The first appointment with new customers will entail taking around 30 separate measurements from which we work. These will be taken by either Edwin or Matthew and with another person assisting in recording all the measurements so no mistakes are made.
Style and Cloth Consultation:
This is generally done at the same time as the measurements. Regular customers that are unable to see us in person for an appointment, can be accommodated via email or a phone call to discuss their requirements and sample cloth patterns are sent out, so they can decide at their own leisure, what to choose for their next commission.
Once we have taken all of the measurements and various figuration details at the original appointment, we will draft a unique paper pattern using all of those details and a refined system that is unique in its self and very unlike ones used elsewhere on Savile Row.
Rather than using a block pattern and adjusting it, we start from scratch and draft using a technique called "Rock-of-Eye" which is done by free hand and using the cutters own interpretations.
One completed this paper pattern will remain with us for the duration of our working relationship with the customer.
Whenever alterations are made to any garments, either finished or at the fitting stage, these will then be applied directly to the paper pattern so as to keep it up to date.
Once the cloth has been selected, we take the paper pattern for that individual and lay it out on the cloth which is know as "The Lay".
The pattern is then chalked around and the cloth cut by hand using traditional cutters shears. Inlays are left to allow for any alterations in future, if the customers weight fluctuates.
This involves adding extra materials for the tailor in terms of canvasses, linen & linings amongst other materials. These are all used in the inside construction and help create the unique steed silhouette.
The garment is assigned to a particular highly skilled, Savile Row tailor where it is tailored by hand and prepared for the first fitting. That tailor will then stay with the customer during their time at Steed, thus giving consistency to the look and feel of all the customers future garments.
At this stage we will make any alterations that may be needed, taking into account the customers posture. However you do find as soon as you place a customer in a mirror they stand upright and unnatural so we generally get chatting and make them feel more comfortable and relax before starting the process of looking at what alterations may be needed.
Typical alterations made here are just a slight nip in the waist to give a bit more waist suppression or "snap", sleeve length and to narrow the shoulders slightly. Our shoulders always come up on the wider side of things as it is much easier to work backwards and gives both us and the customer a better visual idea as to how the finished garment will look.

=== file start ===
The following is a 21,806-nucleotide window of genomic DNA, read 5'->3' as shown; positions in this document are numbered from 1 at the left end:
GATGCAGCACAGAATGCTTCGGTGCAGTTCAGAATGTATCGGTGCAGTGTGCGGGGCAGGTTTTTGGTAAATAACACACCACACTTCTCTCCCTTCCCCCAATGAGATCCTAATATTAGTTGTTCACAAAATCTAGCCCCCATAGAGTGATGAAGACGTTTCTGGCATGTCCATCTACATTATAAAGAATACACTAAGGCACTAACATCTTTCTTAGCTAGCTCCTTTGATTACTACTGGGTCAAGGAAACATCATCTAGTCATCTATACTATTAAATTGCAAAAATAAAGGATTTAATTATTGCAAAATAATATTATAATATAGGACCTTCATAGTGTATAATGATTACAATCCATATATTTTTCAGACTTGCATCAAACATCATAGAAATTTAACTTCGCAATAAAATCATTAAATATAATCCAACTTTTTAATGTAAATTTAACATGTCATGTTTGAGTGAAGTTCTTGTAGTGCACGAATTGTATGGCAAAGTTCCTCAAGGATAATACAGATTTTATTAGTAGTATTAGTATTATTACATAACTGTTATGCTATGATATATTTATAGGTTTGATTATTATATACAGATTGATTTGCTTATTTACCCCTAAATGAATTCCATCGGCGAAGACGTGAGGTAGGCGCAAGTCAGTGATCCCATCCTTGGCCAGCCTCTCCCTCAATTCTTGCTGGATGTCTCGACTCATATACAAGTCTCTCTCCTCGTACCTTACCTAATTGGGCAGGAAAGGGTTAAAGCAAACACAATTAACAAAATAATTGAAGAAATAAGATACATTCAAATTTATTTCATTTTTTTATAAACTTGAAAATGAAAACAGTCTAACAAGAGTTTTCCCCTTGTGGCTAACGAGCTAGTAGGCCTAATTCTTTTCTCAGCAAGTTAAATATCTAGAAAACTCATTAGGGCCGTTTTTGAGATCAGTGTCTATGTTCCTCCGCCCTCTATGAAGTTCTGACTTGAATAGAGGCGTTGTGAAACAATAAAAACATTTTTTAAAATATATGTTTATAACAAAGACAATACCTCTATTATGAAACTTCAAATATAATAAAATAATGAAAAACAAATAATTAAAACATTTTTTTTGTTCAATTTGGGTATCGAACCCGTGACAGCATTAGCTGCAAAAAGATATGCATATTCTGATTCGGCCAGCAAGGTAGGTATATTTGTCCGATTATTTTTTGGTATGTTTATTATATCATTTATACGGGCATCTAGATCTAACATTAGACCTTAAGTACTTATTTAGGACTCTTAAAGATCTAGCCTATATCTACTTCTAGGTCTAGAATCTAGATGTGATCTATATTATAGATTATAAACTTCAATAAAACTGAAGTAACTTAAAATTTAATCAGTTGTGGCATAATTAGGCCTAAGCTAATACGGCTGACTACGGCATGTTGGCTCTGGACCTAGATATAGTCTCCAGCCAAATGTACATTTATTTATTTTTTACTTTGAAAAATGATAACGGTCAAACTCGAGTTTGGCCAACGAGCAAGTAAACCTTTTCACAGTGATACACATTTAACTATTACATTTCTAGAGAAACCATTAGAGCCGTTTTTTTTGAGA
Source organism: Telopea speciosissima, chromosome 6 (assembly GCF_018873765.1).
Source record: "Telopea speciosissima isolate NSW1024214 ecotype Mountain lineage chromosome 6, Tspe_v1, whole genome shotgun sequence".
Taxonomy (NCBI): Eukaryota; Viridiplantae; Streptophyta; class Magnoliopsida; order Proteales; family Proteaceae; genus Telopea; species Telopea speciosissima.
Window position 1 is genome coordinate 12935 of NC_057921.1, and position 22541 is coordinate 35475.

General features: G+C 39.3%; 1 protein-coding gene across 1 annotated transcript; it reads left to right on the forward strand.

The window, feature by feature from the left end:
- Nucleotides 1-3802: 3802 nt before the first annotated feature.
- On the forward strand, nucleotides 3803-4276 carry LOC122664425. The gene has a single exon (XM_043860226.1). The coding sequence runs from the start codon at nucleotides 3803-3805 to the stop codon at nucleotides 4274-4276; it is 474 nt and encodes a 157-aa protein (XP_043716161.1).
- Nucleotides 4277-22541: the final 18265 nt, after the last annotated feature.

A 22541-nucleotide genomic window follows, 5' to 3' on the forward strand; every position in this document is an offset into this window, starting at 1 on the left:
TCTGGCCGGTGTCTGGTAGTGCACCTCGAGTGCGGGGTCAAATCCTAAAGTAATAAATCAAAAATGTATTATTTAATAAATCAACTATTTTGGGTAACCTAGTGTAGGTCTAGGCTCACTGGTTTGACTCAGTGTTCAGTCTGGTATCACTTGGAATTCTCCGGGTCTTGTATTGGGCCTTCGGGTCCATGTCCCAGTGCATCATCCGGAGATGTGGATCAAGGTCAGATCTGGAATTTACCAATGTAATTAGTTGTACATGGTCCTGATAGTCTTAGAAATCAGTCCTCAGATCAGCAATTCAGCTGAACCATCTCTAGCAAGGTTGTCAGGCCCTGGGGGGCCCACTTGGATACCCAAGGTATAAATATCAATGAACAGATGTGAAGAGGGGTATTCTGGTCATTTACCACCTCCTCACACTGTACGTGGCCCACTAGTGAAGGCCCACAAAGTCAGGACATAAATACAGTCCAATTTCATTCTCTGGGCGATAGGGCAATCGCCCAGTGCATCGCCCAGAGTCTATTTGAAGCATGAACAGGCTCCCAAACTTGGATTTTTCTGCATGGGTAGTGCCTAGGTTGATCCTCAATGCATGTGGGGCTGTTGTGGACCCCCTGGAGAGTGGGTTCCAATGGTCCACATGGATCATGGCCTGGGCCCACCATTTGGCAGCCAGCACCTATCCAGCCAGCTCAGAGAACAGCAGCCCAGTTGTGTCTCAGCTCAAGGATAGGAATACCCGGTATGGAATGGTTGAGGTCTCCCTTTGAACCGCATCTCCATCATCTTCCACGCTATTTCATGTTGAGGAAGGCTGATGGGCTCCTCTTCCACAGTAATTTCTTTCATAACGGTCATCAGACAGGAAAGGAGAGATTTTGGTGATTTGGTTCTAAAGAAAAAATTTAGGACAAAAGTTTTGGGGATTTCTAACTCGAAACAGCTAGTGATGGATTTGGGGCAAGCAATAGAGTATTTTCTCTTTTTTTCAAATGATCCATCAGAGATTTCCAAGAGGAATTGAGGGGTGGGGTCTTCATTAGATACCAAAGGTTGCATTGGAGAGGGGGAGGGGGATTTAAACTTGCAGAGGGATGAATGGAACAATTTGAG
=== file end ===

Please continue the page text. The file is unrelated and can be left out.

Ripping Down and Marking Up:
The garment is completely taken apart, re-cut and given back to the tailor to be prepared for the next fitting or in some cases to be finished and ready for the hand finisher.
Previous alterations and amendments are refined, giving the suit its exceptional fit and comfort. The suit is checked for break over shoe, waist of trouser, drape, neck point and cuffs etc.
Predominately done by a tailoress, the edges of the jacket will all be stitched by hand and in this cases of it being a tweed, we will use what is called a "swelled edge". Whereby it will be sewn approx 3/8" (1cm) in from the edge, unlike most suit jackets and blazers, which would be sewn virtually on the edge.
In both cases the purpose of this stitch is to stop the edges rolling. The "swelled edge" is mainly a distinguishing feature of tweed jackets, due to the thickness of the cloth but could be utilised as a style feature if required.
Along with the edge stitching, the buttonholes, felling of the lining and the undercollar will all be done by hand to prepare the jacket for pressing and buttoning, before delivery to the customer.
Button & Press:
Once back from the finisher the garment is ready to be buttoned and pressed before being picked up or sent out to the customer.
Pressing is a very underestimated factor in the make-up of the garment and under-pressing is vital, which means that the tailor should always press the "job" as he goes along, which will help with the final press.
The suit is now ready for the final fitting and is either sent out to the customer, if they are over-seas & gives them a chance to wear it before visiting us on our next trip or see us at either of our shops in Carlisle, Cumbria or London, Savile Row.
If the suit is sent out then we'll arrange an appointment on our next trip, when it's convenient for the customer so Edwin or Matthew can see the finished article.